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                    • #11
                      Originally posted by flowbox View Post
                      Re: Need techniques for cleaning dirty appearance

                      The picture have many ink stains i don't think you can find an automatic tool for cleaning the photo.
                      Last edited by sergio2263; 05-18-2018, 01:56 AM. Reason: This was done in less than a minute.

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                      • #12
                        image_96242.jpg Here's an edit.

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                        • #13
                          Cleaning dirt, debris and mold is very time consuming. Automatically converting to black and white to disguise the spots will result in you not knowing what needs to be cleaned, and filters end up blurring what looks to be a sharp and detailed photo. I always work under any color correction that can be toggled on and off and always on layers, never the original. Not sure what the Gimp equivalent is but in PS the spot healing brush works well for this. Start with the smaller spots and work up to the more extensive damage using short strokes. You may need to switch to the equivalent of the regular healing brush with a sampled area.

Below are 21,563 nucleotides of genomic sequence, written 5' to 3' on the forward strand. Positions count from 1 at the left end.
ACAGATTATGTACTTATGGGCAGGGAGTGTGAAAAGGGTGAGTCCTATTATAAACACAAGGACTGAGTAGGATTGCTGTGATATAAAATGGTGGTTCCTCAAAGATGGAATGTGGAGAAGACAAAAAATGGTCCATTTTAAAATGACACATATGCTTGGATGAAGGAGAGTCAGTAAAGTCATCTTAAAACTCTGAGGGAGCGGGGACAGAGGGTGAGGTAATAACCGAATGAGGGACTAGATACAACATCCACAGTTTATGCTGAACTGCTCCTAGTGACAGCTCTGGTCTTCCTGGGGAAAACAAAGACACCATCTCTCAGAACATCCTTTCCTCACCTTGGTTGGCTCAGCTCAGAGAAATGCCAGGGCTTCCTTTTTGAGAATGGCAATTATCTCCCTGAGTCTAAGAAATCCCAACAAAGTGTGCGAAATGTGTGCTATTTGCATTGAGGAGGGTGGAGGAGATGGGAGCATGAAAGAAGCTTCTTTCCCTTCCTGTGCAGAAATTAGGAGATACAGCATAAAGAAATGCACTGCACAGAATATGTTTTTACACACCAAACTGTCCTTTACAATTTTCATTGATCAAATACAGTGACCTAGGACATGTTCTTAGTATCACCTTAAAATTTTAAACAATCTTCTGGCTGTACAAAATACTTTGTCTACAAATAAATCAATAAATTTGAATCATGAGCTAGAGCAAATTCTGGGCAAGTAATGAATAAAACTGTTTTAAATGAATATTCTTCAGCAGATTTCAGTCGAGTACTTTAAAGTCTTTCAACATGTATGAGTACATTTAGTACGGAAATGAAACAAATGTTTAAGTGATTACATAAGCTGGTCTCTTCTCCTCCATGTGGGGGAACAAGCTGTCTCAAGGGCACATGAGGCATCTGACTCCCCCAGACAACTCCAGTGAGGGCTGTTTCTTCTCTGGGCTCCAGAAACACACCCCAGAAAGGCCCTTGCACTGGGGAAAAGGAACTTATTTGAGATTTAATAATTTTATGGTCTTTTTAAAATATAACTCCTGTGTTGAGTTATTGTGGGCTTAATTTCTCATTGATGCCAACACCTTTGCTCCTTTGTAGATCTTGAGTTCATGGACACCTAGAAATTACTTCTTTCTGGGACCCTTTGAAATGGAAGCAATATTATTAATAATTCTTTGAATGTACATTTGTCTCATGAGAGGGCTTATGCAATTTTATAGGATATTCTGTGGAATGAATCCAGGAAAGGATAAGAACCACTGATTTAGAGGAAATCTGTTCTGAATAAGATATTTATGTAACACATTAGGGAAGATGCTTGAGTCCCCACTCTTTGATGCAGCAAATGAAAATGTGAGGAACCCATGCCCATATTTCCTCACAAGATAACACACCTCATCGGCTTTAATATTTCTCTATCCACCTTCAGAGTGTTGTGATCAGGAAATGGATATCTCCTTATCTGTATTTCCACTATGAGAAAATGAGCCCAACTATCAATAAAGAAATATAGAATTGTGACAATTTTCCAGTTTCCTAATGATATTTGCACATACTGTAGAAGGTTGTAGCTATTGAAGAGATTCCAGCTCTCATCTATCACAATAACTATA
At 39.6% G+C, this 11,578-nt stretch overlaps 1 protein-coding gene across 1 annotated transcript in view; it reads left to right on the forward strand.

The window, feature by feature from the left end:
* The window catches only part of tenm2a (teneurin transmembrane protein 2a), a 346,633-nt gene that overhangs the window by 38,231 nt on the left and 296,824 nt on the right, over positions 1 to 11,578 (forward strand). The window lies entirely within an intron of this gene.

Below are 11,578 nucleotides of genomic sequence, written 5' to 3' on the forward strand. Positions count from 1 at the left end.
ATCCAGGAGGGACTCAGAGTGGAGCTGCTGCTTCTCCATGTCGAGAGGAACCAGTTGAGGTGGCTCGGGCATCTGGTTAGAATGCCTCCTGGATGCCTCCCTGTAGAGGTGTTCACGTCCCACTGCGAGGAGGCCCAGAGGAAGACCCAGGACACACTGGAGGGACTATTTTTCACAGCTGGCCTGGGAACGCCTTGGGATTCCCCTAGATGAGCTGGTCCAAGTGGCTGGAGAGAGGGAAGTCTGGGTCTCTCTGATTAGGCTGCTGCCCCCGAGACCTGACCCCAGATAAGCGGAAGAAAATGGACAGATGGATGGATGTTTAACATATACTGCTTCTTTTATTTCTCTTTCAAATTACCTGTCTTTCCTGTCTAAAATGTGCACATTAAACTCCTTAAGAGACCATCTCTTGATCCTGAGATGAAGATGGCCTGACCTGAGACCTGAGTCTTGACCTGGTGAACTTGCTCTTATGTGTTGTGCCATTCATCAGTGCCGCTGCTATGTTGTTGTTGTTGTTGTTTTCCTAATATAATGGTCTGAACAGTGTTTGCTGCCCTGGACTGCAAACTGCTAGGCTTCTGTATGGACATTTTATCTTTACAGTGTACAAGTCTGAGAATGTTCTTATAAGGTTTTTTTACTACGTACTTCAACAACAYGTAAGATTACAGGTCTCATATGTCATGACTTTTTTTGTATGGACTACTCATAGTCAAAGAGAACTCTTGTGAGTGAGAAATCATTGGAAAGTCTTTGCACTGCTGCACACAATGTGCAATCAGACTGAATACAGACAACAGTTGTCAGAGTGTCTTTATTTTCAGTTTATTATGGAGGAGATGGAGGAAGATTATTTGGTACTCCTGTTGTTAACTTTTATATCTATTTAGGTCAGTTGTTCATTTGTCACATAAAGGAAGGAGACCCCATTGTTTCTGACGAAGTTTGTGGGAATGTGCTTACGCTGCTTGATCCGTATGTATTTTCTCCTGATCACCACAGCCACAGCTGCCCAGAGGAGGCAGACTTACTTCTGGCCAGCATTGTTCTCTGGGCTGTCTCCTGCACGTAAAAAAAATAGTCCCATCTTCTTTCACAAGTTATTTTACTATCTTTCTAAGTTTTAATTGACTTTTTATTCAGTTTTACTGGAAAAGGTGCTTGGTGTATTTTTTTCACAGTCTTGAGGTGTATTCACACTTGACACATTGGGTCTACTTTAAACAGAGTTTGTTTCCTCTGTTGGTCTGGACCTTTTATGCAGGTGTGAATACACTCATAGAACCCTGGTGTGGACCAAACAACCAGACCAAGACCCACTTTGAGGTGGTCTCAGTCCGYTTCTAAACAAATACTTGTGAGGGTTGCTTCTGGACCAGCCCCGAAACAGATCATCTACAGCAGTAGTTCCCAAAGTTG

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                          • #14
                            Well what I did was look at the blue channel and I used levels on it to increase the contrast. This is what I would use to do the restore. Later you can add sepia back in.
                            Phil